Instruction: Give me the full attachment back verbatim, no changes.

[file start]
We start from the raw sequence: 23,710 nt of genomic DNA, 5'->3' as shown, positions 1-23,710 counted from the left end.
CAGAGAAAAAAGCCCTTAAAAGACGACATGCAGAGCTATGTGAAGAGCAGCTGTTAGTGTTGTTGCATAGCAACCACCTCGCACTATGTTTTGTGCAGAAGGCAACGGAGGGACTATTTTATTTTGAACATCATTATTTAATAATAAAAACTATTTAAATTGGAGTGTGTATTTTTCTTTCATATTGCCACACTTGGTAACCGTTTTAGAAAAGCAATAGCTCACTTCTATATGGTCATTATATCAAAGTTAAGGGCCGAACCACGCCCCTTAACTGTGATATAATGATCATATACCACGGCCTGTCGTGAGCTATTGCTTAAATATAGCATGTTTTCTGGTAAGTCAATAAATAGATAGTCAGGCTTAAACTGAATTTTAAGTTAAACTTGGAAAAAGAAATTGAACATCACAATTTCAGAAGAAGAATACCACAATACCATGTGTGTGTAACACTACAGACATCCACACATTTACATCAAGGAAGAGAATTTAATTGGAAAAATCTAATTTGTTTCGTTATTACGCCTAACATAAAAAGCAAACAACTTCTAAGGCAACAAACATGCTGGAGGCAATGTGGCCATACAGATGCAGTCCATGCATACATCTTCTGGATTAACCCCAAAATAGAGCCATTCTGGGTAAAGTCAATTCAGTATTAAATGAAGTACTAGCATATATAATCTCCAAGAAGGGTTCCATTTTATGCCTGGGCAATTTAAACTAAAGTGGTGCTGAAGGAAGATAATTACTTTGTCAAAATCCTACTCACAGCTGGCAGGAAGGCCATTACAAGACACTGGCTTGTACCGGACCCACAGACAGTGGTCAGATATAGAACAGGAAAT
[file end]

We start from the raw sequence: 23,710 nt of genomic DNA, 5'->3' as shown, positions 1-23,710 counted from the left end.
CAGAGAAAAAAGCCCTTAAAAGACGACATGCAGAGCTATGTGAAGAGCAGCTGTTAGTGTTGTTGCATAGCAACCACCTCGCACTATGTTTTGTGCAGAAGGCAACGGAGGGACTATTTTATTTTGAACATCATTATTTAATAATAAAAACTATTTAAATTGGAGTGTGTATTTTTCTTTCATATTGCCACACTTGGTAACCGTTTTAGAAAAGCAATAGCTCACTTCTATATGGTCATTATATCAAAGTTAAGGGCCGAACCACGCCCCTTAACTGTGATATAATGATCATATACCACGGCCTGTCGTGAGCTATTGCTTAAATATAGCATGTTTTCTGGTAAGTCAATAAATAGATAGTCAGGCTTAAACTGAATTTTAAGTTAAACTTGGAAAAAGAAATTGAACATCACAATTTCAGAAGAAGAATACCACAATACCATGTGTGTGTAACACTACAGACATCCACACATTTACATCAAGGAAGAGAATTTAATTGGAAAAATCTAATTTGTTTCGTTATTACGCCTAACATAAAAAGCAAACAACTTCTAAGGCAACAAACATGCTGGAGGCAATGTGGCCATACAGATGCAGTCCATGCATACATCTTCTGGATTAACCCCAAAATAGAGCCATTCTGGGTAAAGTCAATTCAGTATTAAATGAAGTACTAGCATATATAATCTCCAAGAAGGGTTCCATTTTATGCCTGGGCAATTTAAACTAAAGTGGTGCTGAAGGAAGATAATTACTTTGTCAAAATCCTACTCACAGCTGGCAGGAAGGCCATTACAAGACACTGGCTTGTACCGGACCCACAGACAGTGGTCAGATATAGAACAGGAAAT